The Bennett house is geographically isolated. Its setting mirrors the family’s isolation. The time is 1970’s rural Yorkshire. Divorce hasn’t quite hit the area yet (the Bennetts are leading the way on that one). Staff at the children’s primary school don’t know how to deal with the situation, so they distance themselves. The father, Martin Bennett, doesn’t want to have to deal with people’s pity, so he withdraws from the social network he once enjoyed with his wife. And, the main character Allie is just a child, an upset one at that. She’s a highly unreliable narrator. It didn’t take me long to realise I’d set myself a bit of a technical challenge. I had to get some adults in as Trojan horses for opinions on the situation. As mature outsiders, they could make observations that the reader might trust. The old family friend, Bernard, appears quite briefly. His role is disproportionate to the amount of text space he gets. The same is true of Mrs Taylor, who knew the family before the mother left.
Whilst speaking to the father over a glass of wine, Bernard says that the father’s method of coping is too brittle and can’t last. It is useful for the reader to hear this bluntly.
Allie daren’t properly consider what Bernard says. She overhears it, then must dismiss it. The idea that her father’s method of coping is dangerous is unacceptable. He is the remaining parent. If he thinks bottling everything up is the way to go, she has to do that too.
The already chunky list of absences in Poker Face, then, includes, pivotally, part of Allie herself. Emotionally and physically, she goes into hiding.
That is why when I was thinking about narrative voice, the third person wouldn’t do. Given the option of “She walked into a room” and “I walk into a room,” I had to take the second. Fractionally, maybe, but the word “she” is that bit longer, softer, more forgiving. “I” tends to make everything more immediate, perilous.
And it had to be the present not the past tense for the same reason. As Poker Face opens, Allie is reading out an essay about her summer holiday to the class. She’s just telling, plainly and simply, what happened during the summer months. Her mum left.
Using the first person puts the reader right there in the classroom with Allie. The reader is being hit with the teacher’s and classmates’ reactions at the same time as Allie.Allie hides behind a long fringe and glasses; the reader hides with her. The reader can see how much her nine-year-old’s glasses are distorting reality.
Using first person present tense can be tricky logistically. For a start, it can feel pretty relentless. It keeps the reader inside the protagonist, to be beaten by events as she is. I had to offer some relief, a few places for the reader to rest. And Allie too. And perhaps me as I was writing it.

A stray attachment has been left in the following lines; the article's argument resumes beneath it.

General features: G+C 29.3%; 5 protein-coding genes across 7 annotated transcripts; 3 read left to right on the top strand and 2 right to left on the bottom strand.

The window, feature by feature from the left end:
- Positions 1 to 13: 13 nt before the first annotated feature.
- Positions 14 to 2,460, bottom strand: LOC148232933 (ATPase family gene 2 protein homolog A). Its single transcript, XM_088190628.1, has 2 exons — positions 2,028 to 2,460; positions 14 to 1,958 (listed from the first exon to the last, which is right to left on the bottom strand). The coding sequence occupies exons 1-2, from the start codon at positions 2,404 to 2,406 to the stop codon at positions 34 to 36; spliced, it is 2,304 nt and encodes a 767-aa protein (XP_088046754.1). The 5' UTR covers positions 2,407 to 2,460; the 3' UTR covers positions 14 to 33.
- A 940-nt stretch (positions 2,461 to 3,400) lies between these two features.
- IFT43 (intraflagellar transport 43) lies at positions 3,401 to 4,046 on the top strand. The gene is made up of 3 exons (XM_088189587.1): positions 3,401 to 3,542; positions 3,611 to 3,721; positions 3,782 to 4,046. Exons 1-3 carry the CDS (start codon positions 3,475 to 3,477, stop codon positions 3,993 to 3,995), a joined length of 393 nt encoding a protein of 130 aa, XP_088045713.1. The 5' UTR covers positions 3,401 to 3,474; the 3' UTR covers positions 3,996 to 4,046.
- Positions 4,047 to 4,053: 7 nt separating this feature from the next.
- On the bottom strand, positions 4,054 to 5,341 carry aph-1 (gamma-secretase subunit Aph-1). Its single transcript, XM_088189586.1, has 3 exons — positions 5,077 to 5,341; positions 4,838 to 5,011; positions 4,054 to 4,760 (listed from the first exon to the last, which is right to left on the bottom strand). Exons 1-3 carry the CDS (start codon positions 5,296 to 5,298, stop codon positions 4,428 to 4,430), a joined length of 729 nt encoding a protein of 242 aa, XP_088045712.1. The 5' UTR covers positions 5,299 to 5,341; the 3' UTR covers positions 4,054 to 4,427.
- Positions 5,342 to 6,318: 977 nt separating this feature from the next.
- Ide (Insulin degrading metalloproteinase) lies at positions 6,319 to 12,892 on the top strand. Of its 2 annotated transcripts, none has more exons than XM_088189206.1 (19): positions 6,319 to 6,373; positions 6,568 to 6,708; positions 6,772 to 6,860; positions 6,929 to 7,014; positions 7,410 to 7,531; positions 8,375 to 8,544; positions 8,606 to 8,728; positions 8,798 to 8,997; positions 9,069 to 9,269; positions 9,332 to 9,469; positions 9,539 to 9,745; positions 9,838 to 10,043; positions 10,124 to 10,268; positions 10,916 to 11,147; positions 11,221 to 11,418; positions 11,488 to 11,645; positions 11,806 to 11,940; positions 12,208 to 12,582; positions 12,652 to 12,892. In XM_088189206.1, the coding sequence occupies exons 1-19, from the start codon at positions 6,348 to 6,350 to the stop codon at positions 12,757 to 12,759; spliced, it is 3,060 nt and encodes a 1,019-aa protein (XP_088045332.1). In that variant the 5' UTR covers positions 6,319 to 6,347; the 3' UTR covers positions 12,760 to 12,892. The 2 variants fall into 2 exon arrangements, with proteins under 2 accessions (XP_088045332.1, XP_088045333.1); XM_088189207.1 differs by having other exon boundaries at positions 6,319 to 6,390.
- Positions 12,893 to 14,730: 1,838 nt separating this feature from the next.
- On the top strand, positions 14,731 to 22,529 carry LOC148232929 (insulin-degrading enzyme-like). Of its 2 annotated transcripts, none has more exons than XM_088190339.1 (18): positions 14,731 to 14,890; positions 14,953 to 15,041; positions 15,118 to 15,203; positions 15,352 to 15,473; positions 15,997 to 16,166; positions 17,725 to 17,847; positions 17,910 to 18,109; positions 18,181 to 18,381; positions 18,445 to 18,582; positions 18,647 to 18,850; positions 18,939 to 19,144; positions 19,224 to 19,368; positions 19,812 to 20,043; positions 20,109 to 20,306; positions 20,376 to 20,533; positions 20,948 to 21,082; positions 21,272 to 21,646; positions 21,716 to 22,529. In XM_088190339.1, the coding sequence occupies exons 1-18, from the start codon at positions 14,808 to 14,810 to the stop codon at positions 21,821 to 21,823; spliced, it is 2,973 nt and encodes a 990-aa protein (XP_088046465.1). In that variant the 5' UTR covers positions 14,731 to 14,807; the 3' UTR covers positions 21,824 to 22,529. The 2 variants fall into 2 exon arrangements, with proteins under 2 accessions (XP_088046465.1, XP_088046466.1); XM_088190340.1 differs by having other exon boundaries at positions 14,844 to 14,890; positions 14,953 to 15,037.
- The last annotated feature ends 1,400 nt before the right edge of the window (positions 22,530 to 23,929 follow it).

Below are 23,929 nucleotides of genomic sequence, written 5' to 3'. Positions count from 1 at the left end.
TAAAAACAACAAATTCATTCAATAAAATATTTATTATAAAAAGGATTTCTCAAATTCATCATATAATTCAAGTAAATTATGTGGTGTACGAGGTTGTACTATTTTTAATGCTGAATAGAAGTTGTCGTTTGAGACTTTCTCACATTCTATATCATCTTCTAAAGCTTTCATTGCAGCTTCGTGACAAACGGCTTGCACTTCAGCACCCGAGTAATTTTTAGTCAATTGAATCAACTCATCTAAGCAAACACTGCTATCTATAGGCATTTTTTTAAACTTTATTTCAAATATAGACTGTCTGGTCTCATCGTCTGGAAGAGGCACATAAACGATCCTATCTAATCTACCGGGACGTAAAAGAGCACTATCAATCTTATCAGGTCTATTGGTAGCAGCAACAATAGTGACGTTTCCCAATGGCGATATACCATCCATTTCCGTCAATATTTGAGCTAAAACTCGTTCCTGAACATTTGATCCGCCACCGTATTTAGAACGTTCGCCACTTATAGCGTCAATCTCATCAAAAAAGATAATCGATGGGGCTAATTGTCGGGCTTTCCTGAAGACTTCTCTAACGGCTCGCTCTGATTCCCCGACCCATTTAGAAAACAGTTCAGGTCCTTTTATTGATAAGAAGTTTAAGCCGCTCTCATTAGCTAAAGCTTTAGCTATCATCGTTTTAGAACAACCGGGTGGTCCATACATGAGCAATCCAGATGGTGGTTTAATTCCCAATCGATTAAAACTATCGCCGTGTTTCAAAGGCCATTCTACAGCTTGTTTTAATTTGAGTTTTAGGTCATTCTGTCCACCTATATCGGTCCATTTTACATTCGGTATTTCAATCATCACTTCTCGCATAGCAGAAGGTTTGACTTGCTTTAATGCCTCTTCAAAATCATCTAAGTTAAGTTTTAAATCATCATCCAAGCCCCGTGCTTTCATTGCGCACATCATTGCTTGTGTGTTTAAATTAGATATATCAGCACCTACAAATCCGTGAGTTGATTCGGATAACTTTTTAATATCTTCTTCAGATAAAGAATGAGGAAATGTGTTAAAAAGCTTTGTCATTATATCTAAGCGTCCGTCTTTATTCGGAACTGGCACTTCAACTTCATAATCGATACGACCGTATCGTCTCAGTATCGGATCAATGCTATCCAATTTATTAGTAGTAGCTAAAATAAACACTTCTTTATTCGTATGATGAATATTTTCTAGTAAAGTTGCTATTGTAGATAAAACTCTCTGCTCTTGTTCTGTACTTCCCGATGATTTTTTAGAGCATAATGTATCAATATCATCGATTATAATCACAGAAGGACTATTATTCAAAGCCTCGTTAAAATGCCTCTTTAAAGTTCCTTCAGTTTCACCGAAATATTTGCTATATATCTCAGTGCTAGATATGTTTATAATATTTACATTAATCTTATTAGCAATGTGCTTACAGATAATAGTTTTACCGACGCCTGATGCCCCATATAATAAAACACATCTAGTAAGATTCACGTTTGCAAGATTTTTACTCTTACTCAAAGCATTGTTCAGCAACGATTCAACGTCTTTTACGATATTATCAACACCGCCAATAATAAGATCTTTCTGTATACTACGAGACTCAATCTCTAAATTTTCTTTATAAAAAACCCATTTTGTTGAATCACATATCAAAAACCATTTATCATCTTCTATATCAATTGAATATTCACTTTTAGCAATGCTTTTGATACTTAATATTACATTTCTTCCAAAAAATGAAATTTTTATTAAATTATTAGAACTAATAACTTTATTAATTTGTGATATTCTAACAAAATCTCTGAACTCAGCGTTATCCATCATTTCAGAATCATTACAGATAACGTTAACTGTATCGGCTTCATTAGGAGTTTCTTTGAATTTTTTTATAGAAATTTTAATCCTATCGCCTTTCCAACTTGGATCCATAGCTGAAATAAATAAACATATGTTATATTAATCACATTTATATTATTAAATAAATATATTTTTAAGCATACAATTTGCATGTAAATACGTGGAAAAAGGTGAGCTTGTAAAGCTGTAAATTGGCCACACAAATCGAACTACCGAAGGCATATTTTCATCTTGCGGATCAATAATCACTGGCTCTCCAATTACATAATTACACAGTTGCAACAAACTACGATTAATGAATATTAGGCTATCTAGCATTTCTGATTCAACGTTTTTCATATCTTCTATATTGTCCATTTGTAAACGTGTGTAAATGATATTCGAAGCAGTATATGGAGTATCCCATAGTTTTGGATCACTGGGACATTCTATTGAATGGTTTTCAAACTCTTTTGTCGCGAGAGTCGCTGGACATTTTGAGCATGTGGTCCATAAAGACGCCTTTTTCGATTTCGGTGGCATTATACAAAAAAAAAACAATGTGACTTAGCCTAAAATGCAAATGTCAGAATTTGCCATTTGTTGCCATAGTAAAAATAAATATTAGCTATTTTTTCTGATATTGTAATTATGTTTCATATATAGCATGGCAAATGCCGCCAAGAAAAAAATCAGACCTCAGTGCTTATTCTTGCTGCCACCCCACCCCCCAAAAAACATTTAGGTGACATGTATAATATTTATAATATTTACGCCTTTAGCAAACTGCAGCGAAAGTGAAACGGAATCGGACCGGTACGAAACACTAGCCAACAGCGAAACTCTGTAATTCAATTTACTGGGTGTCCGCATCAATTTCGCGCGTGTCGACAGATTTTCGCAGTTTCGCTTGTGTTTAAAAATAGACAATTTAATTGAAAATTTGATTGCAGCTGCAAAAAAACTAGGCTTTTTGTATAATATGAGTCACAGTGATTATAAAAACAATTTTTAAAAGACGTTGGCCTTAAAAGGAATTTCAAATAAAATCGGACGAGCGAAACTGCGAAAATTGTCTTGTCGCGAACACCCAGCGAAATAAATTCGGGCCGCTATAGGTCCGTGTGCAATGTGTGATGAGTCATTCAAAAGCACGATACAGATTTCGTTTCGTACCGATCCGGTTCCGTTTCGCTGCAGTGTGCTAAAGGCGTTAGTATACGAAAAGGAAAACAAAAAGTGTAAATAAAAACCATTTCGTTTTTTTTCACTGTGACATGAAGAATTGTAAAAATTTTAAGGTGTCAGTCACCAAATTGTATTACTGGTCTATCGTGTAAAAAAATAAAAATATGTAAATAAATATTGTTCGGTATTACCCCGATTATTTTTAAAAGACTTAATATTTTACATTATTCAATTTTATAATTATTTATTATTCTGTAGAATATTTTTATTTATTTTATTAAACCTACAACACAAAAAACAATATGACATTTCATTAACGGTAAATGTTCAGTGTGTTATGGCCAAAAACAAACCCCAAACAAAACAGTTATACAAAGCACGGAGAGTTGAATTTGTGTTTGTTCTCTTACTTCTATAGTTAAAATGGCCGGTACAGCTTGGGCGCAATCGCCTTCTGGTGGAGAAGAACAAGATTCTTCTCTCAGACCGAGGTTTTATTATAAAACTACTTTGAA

Some of the school scenes as well as various slightly madcap scenes in which the father has to learn new skills give room for humour. Allie can’t laugh, she’s too wired. But the reader gets the opportunity.
Allie has to find space that will make the needs of her siblings and father recede. The landscape is very important to her as a means of escape.It was quite late in the final re-write when I suddenly decided I had to get on a train and go for a walk in the Yorkshire landscape.
In the novel, the Bennett family lives right out on a moor. In several passages, Allie runs out into the countryside. She takes her stress with her at first.
“It is nearly too bright. In the yellowy fields every unevenness is lit brightly on one side. The clumps and tussocks stick out of the earth like grassed teeth, teeth that bit dead the black plank fences where they end in nowhere.”
And, looking at this passage some years after publication, I couldn’t tell you which bit is a remembered part of my childhood and which came from the trip I made as an adult. In the novel, surrounded on her walks by gorse and heather and curlews, Allie breathes the air and looks around.
“Oak and pine branches lace together above my head. Sunlight sifting down makes the bracken around me blaze. I kick-spray fiery fallen beech leaves. Swirling up in the musky, dark-patched air, they catch in soft green fir.”
* For information about Tindal Street Press’s writing masterclasses go to www.tindalstreet.co.uk